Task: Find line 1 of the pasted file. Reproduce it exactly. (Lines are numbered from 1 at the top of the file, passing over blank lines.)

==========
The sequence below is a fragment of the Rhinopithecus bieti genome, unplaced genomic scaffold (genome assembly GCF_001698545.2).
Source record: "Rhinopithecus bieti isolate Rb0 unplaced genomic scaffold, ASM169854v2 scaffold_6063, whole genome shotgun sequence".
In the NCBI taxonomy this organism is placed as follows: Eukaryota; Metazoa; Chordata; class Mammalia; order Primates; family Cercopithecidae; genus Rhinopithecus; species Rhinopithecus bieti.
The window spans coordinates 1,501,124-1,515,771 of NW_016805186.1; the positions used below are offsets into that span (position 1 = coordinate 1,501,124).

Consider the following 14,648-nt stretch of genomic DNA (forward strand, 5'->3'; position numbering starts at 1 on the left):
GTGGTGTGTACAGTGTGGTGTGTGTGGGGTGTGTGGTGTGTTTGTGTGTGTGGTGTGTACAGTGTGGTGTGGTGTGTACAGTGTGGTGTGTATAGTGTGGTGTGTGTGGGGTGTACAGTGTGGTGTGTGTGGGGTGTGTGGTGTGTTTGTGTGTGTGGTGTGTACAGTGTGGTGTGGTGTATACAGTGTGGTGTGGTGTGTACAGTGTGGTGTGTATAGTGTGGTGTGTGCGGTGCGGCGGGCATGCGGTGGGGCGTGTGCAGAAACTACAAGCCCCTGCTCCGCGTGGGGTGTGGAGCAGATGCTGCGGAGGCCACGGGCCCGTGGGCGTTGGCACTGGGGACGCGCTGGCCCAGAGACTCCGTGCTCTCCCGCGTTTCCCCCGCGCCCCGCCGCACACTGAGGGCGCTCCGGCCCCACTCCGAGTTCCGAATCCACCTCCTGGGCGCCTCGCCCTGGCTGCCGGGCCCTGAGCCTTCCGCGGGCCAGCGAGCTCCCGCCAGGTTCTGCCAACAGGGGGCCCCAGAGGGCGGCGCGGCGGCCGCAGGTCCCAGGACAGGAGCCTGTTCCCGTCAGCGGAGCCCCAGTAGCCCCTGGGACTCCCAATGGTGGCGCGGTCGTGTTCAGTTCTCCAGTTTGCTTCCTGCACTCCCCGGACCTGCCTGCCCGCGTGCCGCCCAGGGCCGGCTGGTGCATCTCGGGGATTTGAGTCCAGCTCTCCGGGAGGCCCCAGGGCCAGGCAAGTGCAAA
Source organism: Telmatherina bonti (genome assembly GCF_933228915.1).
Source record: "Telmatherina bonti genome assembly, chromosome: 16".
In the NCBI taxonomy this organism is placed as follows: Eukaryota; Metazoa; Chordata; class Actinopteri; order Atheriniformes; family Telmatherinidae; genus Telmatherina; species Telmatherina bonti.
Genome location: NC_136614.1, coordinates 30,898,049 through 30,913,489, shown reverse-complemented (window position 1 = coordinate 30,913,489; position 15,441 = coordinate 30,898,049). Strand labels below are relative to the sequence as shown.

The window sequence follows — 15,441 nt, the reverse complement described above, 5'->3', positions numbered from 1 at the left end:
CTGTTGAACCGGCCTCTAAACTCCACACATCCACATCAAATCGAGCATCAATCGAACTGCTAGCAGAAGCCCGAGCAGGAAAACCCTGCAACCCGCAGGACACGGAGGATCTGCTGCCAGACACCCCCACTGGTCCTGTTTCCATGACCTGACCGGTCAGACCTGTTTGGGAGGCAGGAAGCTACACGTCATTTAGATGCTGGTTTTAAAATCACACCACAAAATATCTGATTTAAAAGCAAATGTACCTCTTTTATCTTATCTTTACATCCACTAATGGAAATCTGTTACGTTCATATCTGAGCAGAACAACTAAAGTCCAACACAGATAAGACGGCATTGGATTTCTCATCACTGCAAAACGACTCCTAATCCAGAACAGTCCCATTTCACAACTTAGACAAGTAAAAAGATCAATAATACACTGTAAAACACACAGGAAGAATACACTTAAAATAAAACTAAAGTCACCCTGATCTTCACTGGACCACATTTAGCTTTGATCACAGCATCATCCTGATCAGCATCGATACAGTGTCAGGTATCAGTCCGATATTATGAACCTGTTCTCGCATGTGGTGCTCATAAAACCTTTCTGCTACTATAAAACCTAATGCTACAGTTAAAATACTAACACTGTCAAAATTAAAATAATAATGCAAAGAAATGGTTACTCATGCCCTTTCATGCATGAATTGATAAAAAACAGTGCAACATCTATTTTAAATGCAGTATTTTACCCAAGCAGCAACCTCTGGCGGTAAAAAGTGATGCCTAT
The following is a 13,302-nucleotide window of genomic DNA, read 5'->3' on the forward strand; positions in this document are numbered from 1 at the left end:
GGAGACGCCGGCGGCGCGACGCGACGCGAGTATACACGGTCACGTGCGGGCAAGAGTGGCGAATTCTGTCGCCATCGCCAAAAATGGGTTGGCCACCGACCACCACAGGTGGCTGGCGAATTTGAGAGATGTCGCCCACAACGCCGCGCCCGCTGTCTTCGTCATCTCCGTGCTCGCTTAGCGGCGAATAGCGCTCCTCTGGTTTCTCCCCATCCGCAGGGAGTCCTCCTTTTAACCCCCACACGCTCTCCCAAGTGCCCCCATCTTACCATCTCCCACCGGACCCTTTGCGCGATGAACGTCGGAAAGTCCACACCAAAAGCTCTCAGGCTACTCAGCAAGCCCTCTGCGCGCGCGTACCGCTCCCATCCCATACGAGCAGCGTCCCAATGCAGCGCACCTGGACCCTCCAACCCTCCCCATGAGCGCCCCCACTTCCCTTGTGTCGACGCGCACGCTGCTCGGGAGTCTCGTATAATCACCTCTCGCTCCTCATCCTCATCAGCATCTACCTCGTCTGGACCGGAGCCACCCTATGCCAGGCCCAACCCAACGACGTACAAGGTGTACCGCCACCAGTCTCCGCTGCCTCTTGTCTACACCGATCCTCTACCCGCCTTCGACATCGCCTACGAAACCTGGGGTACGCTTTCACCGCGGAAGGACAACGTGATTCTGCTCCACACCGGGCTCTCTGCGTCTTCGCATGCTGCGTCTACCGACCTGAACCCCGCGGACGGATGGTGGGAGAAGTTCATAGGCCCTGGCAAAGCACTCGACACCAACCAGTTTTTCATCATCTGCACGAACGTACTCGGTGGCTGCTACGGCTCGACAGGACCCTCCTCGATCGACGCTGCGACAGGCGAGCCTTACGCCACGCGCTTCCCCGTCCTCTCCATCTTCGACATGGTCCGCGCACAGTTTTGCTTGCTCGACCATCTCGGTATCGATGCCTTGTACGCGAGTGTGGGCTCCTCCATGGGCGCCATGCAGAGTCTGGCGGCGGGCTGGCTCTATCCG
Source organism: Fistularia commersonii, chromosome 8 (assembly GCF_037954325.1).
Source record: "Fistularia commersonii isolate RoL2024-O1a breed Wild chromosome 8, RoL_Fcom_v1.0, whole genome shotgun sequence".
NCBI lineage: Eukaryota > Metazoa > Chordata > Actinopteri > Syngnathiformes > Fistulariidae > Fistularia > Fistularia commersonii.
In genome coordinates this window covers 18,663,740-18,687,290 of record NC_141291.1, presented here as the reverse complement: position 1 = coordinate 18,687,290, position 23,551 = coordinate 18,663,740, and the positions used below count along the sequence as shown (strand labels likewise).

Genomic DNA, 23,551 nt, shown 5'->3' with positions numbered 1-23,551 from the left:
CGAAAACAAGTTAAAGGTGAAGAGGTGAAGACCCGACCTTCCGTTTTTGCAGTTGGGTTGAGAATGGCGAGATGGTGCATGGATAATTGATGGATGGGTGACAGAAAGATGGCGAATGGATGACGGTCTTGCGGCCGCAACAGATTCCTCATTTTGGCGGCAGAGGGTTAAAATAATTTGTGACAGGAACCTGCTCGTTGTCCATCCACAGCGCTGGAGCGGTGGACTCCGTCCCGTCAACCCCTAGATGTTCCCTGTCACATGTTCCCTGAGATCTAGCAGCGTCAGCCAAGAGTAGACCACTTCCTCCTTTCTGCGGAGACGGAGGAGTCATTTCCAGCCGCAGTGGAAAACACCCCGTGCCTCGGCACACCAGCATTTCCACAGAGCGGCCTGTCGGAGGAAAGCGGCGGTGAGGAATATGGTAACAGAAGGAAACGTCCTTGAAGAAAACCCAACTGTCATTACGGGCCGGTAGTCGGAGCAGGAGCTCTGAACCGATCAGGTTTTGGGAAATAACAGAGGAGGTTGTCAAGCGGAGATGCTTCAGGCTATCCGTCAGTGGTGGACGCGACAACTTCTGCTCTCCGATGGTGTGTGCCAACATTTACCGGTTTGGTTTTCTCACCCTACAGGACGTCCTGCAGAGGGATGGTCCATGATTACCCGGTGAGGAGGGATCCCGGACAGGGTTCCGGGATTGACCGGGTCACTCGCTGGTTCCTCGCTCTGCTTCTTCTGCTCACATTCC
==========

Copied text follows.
The sequence below is a fragment of the Rhinopithecus bieti genome, unplaced genomic scaffold (genome assembly GCF_001698545.2).